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Photo Essay

Architectural award goes to Arkansas school for collegiate feel

Fayetteville High School in Arkansas placed key offices and theater around entrance
  • Dazzle with Design—Fayetteville High School in Arkansas earned an award from the American Institute of Architects for its stunning and useful windows, stairwells, environmental efficiencies and security features. This student assembly area connects three levels of classrooms.
  • Students walk down stairs near the east entry to Green Street between the southern and northern buildings of the high school.
  • A view from the north courtyard looking south toward the media center, which connects renovated classrooms on the east and west sides.
  • The performing arts theater is wrapped in cherry veneer panels that optimize acoustic performance of the space.

An $84 million renovation that includes a pedestrian walkway and greater security at Fayetteville High School in Arkansas is one of many projects recognized by the American Institute of Architects.

Three architectural firms—Hight Jackson Associates, DLR Group and Marlon Blackwell Architects—gave the school’s multiple buildings a unified design that better facilitates pedestrian flow while also improving security and environmental efficiencies.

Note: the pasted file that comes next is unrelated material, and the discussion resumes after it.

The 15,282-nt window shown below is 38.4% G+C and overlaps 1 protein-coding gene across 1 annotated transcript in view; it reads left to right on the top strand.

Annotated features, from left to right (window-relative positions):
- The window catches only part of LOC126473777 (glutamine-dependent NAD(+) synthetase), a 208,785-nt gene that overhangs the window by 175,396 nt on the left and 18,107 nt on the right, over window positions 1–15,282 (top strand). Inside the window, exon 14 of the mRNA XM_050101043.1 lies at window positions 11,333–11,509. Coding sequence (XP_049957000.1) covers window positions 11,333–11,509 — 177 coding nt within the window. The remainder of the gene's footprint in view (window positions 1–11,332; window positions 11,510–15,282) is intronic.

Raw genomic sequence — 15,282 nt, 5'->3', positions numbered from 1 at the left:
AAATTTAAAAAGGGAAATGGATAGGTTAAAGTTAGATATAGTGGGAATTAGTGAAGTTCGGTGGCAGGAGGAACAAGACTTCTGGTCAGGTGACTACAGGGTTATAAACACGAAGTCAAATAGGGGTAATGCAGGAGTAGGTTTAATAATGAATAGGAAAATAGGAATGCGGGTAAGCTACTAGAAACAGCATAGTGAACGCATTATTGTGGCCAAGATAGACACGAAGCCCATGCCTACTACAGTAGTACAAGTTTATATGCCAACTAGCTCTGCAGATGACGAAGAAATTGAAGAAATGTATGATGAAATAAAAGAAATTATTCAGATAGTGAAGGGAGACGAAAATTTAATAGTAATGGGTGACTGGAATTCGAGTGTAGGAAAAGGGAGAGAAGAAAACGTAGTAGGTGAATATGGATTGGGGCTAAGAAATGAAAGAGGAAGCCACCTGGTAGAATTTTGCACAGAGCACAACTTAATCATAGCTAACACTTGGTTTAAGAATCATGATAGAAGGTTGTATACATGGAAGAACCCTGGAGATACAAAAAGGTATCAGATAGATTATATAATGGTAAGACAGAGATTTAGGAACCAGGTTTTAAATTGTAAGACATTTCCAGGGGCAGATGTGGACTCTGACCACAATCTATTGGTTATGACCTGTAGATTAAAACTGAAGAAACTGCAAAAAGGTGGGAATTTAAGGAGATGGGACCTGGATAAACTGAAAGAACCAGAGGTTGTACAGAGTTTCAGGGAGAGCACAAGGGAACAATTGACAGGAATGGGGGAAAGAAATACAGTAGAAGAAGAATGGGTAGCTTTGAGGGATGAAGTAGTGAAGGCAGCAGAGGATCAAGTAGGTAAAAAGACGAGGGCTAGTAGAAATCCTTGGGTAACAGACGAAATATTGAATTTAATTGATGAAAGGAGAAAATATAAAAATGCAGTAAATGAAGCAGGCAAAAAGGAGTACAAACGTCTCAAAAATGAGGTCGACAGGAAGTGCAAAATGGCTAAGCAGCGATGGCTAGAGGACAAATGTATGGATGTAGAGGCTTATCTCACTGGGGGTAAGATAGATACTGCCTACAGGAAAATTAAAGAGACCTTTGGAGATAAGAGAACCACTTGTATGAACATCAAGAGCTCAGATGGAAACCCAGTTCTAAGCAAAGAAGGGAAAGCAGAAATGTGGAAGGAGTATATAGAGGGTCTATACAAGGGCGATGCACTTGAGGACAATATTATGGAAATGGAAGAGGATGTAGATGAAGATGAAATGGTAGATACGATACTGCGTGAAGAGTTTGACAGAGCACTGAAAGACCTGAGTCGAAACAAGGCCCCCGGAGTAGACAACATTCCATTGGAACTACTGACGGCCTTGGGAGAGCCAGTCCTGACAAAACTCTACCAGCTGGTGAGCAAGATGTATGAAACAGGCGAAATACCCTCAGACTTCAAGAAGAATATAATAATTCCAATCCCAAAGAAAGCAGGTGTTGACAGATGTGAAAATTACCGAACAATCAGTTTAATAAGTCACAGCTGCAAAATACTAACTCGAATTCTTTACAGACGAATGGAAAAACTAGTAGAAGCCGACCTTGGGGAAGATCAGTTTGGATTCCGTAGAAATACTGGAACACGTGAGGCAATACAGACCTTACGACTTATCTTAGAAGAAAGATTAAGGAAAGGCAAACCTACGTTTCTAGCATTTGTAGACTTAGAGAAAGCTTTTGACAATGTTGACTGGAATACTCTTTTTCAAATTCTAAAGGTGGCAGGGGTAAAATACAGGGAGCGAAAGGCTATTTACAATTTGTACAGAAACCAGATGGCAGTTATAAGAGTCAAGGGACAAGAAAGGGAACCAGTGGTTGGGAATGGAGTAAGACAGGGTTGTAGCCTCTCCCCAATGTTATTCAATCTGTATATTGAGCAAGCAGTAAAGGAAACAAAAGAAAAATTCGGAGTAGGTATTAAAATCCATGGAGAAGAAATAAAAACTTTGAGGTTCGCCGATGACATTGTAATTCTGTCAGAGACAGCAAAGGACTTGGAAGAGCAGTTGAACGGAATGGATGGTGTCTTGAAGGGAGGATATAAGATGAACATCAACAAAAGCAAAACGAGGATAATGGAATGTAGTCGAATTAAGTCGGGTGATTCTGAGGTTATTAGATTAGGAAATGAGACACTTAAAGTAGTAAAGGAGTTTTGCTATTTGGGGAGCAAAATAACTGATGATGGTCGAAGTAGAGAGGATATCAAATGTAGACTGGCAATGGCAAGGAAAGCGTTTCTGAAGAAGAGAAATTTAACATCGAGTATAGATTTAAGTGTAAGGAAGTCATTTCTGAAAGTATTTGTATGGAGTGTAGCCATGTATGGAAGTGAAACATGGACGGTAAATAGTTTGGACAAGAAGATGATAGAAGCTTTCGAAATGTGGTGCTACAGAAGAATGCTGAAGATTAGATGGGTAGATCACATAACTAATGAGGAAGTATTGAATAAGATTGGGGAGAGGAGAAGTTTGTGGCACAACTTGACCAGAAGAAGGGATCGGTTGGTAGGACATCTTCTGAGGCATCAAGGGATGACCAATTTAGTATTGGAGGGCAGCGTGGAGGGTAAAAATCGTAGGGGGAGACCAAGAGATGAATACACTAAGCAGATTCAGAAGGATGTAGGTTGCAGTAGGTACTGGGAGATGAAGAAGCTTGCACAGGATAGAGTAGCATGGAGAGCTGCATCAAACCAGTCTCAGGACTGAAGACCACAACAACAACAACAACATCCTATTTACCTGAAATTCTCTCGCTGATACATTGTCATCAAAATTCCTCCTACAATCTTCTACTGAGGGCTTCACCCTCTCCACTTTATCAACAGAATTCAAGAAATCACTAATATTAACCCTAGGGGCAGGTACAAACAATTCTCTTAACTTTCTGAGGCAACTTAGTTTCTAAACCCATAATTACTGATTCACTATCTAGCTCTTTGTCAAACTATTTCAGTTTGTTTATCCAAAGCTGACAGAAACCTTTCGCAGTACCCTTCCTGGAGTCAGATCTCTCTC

For that, Fayetteville High School of Fayetteville Public Schools received a 2016 Education Facility Design Award from the American Institute of Architects’ Committee on Architecture for Education. It was the only public school awarded this year.

The first phase of the 500,000-plus-square-foot renovation integrated central office, cafeteria, performing arts and athletic facilities at the school’s entrance for easier access for the public. A large pedestrian promenade and open-entry courtyard connects to classrooms, science labs and other academic spaces that require additional security.

“The buildings frame the outdoor courtyards, providing an elegant backdrop to the exterior learning environments,” says the Committee on Architecture for Education judges. “The project feels collegiate, which is aspirational for a high school campus.”

It also has digital labs, spaces more suited for smaller classes, and adaptable learning studios that allow for collaborative student projects.

The committee commended the project’s sustainability elements, such as natural light in classrooms and the use of local timber and stone. Other renovated features included the school’s black box theater, multiple band rooms, satellite teleconference areas, animal stables, robotics labs, and its woodworking, metalworking and welding shops.

“The schools that get our recognition,” says John Dale, committee chair, “are the ones where the idea of sustainability is an integral part of their building design and not just an add-on.”